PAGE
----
This photo is notable for a few reasons. The photographers Case and Draper took a number of photos at Funter Bay, but rarely if ever included the names of their subjects. They also photographed most of the cannery workers in groups rather than individually, the expense of glass negatives would make a personal portrait somewhat special. The other Tlingit women Case & Draper photographed also had a tendency to avoid eye contact with the camera, as mentioned here and in this book.

I have not been able to find anything about the woman shown in this photo. If any readers know more, I would be interested to hear it!


Funter Bay History: The Expanded Misadventures of Fred Patrick

May 9, 2018

After writing about Funter Bay resident Fred Patrick and his accident-prone life, I dug a little deeper into the original news articles. My prior information all came from summaries written by historian “Kinky” Bayers. The articles he references are mostly available in the Alaska State Library on microfilm.

An article from October of 1931 gives more detail of Fred Patrick’s shooting of Harold Tipton. Apparently Patrick was a “fox rancher” at the time, and Tipton was the cannery watchman at Funter Bay. Both were partaking in moonshine at a “small gathering” when Patrick decided to air some sort of grievance with a gun.

Fred Patrick 2

I was not able to find a follow-up article with the results of this matter. Whether Fred Patrick spent any time in jail for the incident is uncertain.

Fred shows up again in the news in 1938, when fellow fisherman George Ford sank his boat, and the two went missing briefly.

And Fred again ran into trouble with guns in 1939, this time in Elfin Cove.

SONY DSC

That’s all I’ve found so far on fisherman, fox rancher, careless gun owner, and all-around unlucky fellow Fred Patrick. If I encounter him again in newspaper archives I will continue posting his exploits!


Funter Bay History: Trolling in 1952

October 12, 2017

The Juneau Douglas City Museum provided this set of 1952 slides showing some commercial fishing at Funter Bay. Trolling doesn’t seem to have changed much since then! This set is from the Carl and Caroline Jensen collection, Accession # 2002.45. http://www.juneau.org/parkrec/museum/v_exhibit/exhibit4/e41293a.htm

Below we see Carl Jensen cleaning fish near the entrance of Funter Bay. A skein of salmon eggs is in his hand. The cannery and some other trollers are barely visible in the background:

These photos were taken near the end of the fish trap era. Traps competed with trollers such as the Jensens, catching fish on a much more destructive industrial scale. Below we see a cannery tender loading a scow from a floating trap:

And another view of a trap (possibly the same one) with a red watchman’s shack. A cannery employee would live at the trap to keep fish pirates from robbing it. Many commercial fishermen hated the traps and would steal fish from them if they got the chance!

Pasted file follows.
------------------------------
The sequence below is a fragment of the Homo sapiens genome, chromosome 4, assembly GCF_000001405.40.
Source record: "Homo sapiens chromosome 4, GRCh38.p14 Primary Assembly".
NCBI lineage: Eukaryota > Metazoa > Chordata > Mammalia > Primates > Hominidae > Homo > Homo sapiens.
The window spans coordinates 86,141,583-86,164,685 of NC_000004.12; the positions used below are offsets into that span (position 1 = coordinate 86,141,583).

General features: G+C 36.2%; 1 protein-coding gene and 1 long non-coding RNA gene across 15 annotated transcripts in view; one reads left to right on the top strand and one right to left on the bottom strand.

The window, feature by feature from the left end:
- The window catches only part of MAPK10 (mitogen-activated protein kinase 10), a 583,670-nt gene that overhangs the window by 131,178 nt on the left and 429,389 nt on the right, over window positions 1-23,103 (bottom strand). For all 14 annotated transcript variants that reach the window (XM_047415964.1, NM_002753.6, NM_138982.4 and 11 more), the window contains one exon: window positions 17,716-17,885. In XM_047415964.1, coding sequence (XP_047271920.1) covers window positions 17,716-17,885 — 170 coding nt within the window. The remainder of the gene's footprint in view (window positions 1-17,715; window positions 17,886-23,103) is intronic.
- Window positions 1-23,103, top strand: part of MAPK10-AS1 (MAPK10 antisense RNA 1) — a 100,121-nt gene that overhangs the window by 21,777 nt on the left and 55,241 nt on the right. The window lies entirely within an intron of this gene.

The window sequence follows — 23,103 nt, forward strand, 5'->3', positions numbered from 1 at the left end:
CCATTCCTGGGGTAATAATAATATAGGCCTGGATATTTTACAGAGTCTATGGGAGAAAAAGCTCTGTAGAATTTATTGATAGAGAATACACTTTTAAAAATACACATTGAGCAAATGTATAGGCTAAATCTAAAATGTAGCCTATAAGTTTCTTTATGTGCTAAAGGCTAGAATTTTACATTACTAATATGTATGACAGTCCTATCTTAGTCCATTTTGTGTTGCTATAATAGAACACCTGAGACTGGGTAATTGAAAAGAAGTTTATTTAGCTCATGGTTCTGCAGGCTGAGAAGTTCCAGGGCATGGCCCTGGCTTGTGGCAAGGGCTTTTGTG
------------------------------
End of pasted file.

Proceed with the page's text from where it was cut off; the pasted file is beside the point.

Below we see the fishermen parked at the float at Funter Bay in the morning (based on the sun). Carl Jensen is seen picking herring from a net, likely set from the side of the boat overnight. These would be used as the day’s bait.

The herring threaded onto hooks can be seen a bucket below:

Whales, likely bubble-net feeding on small fish:

The lighthouse at Point Retreat, northern end of Admiralty Island:

Sunset at Funter Bay:

Thank you to the JDCM for helping me locate and scan these, and thanks to the Jensen family for donating this great documentation of fishing 60 years ago!


Funter Bay History: A Commemorative Plate

September 15, 2017

This somewhat mysterious artifact rests in the Juneau-Douglas City Museum’s collections. A fancy gold-edged plate or dish with a portrait of five Native Alaskan women from Funter Bay.

SONY DSC

 

The plate has no indication of when or why it was made, the only marks other than Museum collection numbers being a “Made in Germany” stamp on the bottom.

SONY DSC

The artwork is not attributed on the plate itself, but is clearly based on a 1907 Case & Draper photo from Funter Bay.

SONY DSC

plate5

Courtesy of Alaska State Archives, Case & Draper Photograph Collection, PCA 39

Whether the plate was commissioned by the Thlinket Packing Co, or by Case & Draper studios, or by someone else, I don’t know. I’m also not sure if it were a one-off product for a company executive or family member, or some mass-produced item sold as a souvenir or offered as advertising material. Such plates with Alaska scenes were sometimes commissioned by companies as advertising, but there is no company name on it.

The JDCM catalog notes that this was donated by Mamie and Marcus Jensen, and used by the Feusi family of Douglas.

I would love to find more information on this curious Funter Bay plate, if anyone knows more they are encouraged to contact me!

SONY DSC

 

Thanks again to the Juneau-Douglas City Museum for letting me see and photograph this artifact!